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1:04 AM Thu, Nov. 15th

Taxpayer Protection Initiative remains hot-button issue as November election nears

Matt Hinshaw/The Daily Courier<p>
Dave Maurer, CEO of the Prescott Chamber of Commerce, right, listens to John Danforth, middle, and Brad DeVries, members of the Taxpayer Protection Committee, argue for Proposition 401 during the Citizens Water Advocacy Group's debate on the pros and cons of the Taxpayer Protection Initiative Saturday morning in Prescott.

Matt Hinshaw/The Daily Courier<p> Dave Maurer, CEO of the Prescott Chamber of Commerce, right, listens to John Danforth, middle, and Brad DeVries, members of the Taxpayer Protection Committee, argue for Proposition 401 during the Citizens Water Advocacy Group's debate on the pros and cons of the Taxpayer Protection Initiative Saturday morning in Prescott.

PRESCOTT - If the City of Prescott wants to pay for a major infrastructure project such as a water pipeline or a sports complex, the Taxpayer Protection Initiative (TPI) proposes requiring the public to vote on the project if it costs $40 million or more, with adjustments for inflation over time.

Voters will decide the initiative's fate during the general election Nov. 3. In the meantime, the Citizens Water Advocacy Group, or CWAG, sponsored a two-hour debate Saturday to discuss its pros and cons.

Proponents of the TPI, also known as Prop. 401, say they are seeking greater taxpayer control over city spending to avoid saddling residents with massive future debt brought on by large infrastructure and construction projects.

Meanwhile, the initiative's opponents, who have no official spokesperson or group, say voters choose their elected officials to make spending decisions and should let their council members decide.

Arguing against the TPI, Prescott Chamber of Commerce CEO Dave Maurer said his organization's board opposes the initiative process.

"Any project that is $40 million or more will take a great deal of time to come to fruition," he said. "Special interest groups, including CWAG, the chamber and others, can make comments and perhaps steer future decisions related to that particular project."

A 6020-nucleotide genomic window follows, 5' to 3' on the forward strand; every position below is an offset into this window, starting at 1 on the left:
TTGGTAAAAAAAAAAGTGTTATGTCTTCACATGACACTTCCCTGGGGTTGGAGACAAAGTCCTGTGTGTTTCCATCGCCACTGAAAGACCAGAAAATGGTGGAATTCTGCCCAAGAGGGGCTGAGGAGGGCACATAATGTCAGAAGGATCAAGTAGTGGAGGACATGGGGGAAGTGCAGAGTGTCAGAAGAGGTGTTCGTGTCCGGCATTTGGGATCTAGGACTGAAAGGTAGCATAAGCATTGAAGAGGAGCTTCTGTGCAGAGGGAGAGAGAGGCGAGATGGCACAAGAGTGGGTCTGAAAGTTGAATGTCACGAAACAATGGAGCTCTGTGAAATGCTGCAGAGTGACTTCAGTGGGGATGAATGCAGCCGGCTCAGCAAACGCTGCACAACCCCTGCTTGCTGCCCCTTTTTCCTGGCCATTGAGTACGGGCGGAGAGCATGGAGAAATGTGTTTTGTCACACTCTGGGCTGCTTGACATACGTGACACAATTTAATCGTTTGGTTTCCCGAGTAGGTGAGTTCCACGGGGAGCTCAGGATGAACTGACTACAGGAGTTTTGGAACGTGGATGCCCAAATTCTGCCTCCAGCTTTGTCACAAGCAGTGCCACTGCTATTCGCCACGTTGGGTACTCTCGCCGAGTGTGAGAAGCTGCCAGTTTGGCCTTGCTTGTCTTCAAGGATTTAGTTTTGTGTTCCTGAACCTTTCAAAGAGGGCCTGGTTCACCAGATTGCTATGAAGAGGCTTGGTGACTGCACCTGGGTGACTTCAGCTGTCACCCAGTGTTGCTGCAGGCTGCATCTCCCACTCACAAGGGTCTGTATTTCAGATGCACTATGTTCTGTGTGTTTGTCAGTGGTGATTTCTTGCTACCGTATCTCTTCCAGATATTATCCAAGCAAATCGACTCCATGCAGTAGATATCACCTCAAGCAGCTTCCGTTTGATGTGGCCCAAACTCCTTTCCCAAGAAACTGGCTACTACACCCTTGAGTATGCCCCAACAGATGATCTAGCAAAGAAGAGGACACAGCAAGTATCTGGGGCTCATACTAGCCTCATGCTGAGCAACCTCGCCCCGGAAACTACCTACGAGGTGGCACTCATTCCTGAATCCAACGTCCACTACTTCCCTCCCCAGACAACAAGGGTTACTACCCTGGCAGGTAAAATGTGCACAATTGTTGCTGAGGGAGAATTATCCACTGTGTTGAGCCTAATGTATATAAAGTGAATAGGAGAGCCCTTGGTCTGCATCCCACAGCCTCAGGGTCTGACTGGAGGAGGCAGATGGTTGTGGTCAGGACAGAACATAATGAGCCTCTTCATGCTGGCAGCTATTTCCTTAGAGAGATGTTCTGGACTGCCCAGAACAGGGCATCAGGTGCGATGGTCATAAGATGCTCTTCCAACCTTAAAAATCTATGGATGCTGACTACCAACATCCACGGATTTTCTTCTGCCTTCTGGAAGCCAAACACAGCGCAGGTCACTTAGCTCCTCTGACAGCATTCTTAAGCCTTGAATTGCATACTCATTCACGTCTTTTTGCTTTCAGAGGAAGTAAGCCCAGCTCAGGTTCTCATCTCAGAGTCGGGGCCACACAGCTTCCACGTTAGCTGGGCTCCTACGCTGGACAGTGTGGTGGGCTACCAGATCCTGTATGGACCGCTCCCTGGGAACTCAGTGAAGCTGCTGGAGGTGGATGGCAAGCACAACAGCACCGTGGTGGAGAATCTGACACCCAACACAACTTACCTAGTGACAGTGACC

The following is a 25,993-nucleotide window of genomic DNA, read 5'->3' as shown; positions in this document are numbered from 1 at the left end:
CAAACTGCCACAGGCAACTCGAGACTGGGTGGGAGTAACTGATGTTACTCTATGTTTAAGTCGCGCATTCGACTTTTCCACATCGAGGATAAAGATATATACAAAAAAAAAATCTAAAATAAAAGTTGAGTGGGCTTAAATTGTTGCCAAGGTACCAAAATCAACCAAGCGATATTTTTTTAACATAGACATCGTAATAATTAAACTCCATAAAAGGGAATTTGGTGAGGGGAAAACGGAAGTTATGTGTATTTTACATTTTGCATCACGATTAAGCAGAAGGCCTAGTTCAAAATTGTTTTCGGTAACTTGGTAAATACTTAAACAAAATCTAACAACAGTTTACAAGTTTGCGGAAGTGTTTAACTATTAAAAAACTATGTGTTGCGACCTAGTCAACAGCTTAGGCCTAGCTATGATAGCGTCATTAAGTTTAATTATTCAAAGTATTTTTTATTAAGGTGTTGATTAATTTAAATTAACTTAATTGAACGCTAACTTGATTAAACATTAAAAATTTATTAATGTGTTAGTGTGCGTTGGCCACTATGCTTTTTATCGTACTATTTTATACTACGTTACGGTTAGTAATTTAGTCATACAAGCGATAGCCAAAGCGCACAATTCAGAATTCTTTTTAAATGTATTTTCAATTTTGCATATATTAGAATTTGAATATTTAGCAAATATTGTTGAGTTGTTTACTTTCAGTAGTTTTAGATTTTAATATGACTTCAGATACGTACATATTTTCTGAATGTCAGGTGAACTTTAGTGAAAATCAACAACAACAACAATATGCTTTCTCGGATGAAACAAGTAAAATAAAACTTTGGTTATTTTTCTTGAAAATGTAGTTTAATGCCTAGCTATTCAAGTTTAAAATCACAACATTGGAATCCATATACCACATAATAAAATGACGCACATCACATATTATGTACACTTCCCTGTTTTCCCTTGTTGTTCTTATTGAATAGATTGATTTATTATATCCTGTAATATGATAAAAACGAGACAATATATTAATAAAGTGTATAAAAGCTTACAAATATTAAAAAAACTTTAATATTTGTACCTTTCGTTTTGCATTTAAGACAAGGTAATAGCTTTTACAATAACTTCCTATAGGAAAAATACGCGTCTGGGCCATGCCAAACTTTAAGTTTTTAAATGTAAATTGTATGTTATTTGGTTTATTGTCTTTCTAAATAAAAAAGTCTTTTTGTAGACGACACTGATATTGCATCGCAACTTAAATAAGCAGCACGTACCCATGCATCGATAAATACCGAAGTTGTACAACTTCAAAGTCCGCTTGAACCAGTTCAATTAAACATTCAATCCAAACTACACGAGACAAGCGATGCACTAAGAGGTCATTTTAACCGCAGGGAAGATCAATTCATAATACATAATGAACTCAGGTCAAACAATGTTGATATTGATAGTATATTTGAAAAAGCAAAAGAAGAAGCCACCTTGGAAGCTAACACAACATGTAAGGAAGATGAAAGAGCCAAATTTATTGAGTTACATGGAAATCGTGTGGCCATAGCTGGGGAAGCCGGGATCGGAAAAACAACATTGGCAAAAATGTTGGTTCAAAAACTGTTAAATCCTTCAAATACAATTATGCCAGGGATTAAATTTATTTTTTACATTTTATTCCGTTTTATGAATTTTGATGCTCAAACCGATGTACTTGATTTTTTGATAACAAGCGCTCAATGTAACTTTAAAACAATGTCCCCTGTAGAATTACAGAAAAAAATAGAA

Much of the current debate centers on the city's desire to build the proposed multi-million-dollar Big Chino Pipeline, which would pump groundwater from the Big Chino Sub-basin near Paulden for Prescott's use.

Those who support the pipeline argue that it is needed for the city to eventually reach safe yield - or recharging as much water as is extracted from the Prescott Active Management Area - as required under state law.

However, those who oppose the pipeline say Prescott ultimately will pump too much groundwater from the sub-basin and, in turn, harm the flow of the treasured Verde River and its surrounding environment. They also worry about a pipeline project that wastes taxpayers' money.

If approved, the initiative simply would bring the issue of building the pipeline to a public vote.

Arguing on behalf of Prop 401, Taxpayer Protection Committee member John Danforth and chairman Brad DeVries said that traditionally if an Arizona city wanted to go into debt to pay for a big infrastructure project, it had to issue bonds. They added that the State Constitution required voter approval before the bonds were issued.

Over the years, Danforth said, Prescott and other Arizona cities have found and widened loopholes in the law, allowing local governments to circumvent the requirement and cater to powerful special-interest groups.

"If that (pipeline) project is structured in a way that makes economic sense for the average citizen and deals effectively with potential legal and environmental contingencies, I'm confident it will be approved overwhelmingly by Prescott's voters," he said.

The Taxpayer Protection Committee says that under current law, "yes" votes from only four of seven city council members are needed to approve borrowing and spending $100 million or more without seeking or receiving voters' consent.

"Our city council has the power to spend money in ways that dispel concentrated benefits on a few with cost disbursed over all taxpayers," Danforth said. "Those few citizens who stand to receive concentrated benefits have a powerful economic incentive to influence spending decisions by the council."